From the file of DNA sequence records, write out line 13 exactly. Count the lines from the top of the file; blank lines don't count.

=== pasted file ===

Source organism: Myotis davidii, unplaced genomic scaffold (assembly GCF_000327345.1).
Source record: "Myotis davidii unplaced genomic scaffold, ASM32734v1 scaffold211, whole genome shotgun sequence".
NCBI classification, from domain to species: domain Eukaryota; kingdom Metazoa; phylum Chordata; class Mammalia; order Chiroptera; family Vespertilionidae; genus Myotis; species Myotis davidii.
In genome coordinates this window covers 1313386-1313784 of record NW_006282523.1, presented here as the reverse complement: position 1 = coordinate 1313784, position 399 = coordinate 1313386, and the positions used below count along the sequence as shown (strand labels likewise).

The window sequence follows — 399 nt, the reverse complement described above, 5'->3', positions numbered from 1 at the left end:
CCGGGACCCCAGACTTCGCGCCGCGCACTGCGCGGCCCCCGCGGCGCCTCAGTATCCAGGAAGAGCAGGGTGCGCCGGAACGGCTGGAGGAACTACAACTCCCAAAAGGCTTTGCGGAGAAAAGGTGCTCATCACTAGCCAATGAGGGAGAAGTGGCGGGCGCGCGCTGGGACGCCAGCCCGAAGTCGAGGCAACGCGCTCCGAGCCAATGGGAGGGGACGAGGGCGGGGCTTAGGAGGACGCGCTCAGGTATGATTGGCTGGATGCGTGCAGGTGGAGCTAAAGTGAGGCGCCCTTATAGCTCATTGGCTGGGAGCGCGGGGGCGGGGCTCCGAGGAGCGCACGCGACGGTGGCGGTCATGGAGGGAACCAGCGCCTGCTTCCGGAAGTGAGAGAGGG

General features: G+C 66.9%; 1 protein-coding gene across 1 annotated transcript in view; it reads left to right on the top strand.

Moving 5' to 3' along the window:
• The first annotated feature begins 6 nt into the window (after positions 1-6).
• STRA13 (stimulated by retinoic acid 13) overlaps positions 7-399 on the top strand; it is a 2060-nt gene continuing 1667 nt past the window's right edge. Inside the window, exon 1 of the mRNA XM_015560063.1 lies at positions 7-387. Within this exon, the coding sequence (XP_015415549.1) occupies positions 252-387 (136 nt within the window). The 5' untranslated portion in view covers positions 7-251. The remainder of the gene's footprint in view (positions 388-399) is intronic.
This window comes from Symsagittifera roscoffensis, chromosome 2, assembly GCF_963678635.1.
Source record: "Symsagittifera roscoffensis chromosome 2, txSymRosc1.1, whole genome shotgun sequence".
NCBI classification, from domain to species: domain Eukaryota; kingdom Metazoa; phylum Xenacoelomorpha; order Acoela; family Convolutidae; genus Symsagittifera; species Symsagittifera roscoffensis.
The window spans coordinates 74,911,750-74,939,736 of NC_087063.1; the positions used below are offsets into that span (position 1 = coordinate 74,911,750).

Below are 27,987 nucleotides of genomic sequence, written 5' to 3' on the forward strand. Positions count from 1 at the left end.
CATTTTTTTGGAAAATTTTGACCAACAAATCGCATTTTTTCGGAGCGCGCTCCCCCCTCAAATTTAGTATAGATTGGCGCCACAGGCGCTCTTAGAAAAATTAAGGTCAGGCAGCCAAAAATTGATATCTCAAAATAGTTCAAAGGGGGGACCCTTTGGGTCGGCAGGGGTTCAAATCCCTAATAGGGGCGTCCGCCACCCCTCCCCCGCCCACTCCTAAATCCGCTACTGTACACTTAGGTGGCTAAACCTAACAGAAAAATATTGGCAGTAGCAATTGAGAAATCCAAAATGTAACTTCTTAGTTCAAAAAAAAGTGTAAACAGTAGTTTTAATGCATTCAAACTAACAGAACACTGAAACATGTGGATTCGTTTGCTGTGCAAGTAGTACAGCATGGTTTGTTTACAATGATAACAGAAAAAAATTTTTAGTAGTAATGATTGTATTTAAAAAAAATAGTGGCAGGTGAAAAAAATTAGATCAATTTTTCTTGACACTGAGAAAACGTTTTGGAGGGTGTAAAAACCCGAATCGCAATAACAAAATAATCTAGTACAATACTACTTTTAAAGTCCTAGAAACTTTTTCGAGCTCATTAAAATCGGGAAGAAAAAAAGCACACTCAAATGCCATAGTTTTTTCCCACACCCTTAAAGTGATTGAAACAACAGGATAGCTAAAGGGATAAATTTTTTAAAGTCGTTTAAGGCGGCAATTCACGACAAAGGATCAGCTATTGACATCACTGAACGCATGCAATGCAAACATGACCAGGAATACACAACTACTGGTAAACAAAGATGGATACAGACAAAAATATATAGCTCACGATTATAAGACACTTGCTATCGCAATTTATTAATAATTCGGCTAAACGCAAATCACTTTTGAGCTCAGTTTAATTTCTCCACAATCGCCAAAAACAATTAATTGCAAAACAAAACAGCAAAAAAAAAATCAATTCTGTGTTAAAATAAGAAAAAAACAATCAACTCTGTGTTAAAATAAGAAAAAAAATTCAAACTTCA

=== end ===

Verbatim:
NCBI classification, from domain to species: domain Eukaryota; kingdom Metazoa; phylum Xenacoelomorpha; order Acoela; family Convolutidae; genus Symsagittifera; species Symsagittifera roscoffensis.